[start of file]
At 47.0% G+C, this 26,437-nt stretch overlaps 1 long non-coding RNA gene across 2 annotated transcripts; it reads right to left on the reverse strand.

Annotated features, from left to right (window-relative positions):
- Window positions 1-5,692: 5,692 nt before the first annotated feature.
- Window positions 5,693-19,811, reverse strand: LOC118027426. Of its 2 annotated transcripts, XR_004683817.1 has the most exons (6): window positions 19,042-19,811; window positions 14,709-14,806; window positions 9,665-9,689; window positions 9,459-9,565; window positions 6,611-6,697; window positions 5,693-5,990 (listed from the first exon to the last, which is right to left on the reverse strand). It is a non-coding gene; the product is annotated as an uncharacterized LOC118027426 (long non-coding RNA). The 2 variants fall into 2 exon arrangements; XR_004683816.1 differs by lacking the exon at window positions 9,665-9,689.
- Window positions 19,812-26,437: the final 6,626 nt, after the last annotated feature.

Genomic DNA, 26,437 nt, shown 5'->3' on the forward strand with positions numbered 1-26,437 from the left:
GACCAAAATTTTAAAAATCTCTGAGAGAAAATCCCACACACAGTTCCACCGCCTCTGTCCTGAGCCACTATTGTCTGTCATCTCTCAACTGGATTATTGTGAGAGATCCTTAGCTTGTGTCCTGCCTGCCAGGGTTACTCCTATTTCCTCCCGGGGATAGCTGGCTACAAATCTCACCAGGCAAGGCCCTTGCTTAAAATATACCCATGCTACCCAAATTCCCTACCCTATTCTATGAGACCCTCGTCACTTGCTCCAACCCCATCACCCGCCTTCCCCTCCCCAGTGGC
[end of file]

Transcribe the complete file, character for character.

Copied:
At 47.0% G+C, this 26,437-nt stretch overlaps 1 long non-coding RNA gene across 2 annotated transcripts; it reads right to left on the reverse strand.

Annotated features, from left to right (window-relative positions):
- Window positions 1-5,692: 5,692 nt before the first annotated feature.
- Window positions 5,693-19,811, reverse strand: LOC118027426. Of its 2 annotated transcripts, XR_004683817.1 has the most exons (6): window positions 19,042-19,811; window positions 14,709-14,806; window positions 9,665-9,689; window positions 9,459-9,565; window positions 6,611-6,697; window positions 5,693-5,990 (listed from the first exon to the last, which is right to left on the reverse strand). It is a non-coding gene; the product is annotated as an uncharacterized LOC118027426 (long non-coding RNA). The 2 variants fall into 2 exon arrangements; XR_004683816.1 differs by lacking the exon at window positions 9,665-9,689.
- Window positions 19,812-26,437: the final 6,626 nt, after the last annotated feature.

Genomic DNA, 26,437 nt, shown 5'->3' on the forward strand with positions numbered 1-26,437 from the left:
GACCAAAATTTTAAAAATCTCTGAGAGAAAATCCCACACACAGTTCCACCGCCTCTGTCCTGAGCCACTATTGTCTGTCATCTCTCAACTGGATTATTGTGAGAGATCCTTAGCTTGTGTCCTGCCTGCCAGGGTTACTCCTATTTCCTCCCGGGGATAGCTGGCTACAAATCTCACCAGGCAAGGCCCTTGCTTAAAATATACCCATGCTACCCAAATTCCCTACCCTATTCTATGAGACCCTCGTCACTTGCTCCAACCCCATCACCCGCCTTCCCCTCCCCAGTGGC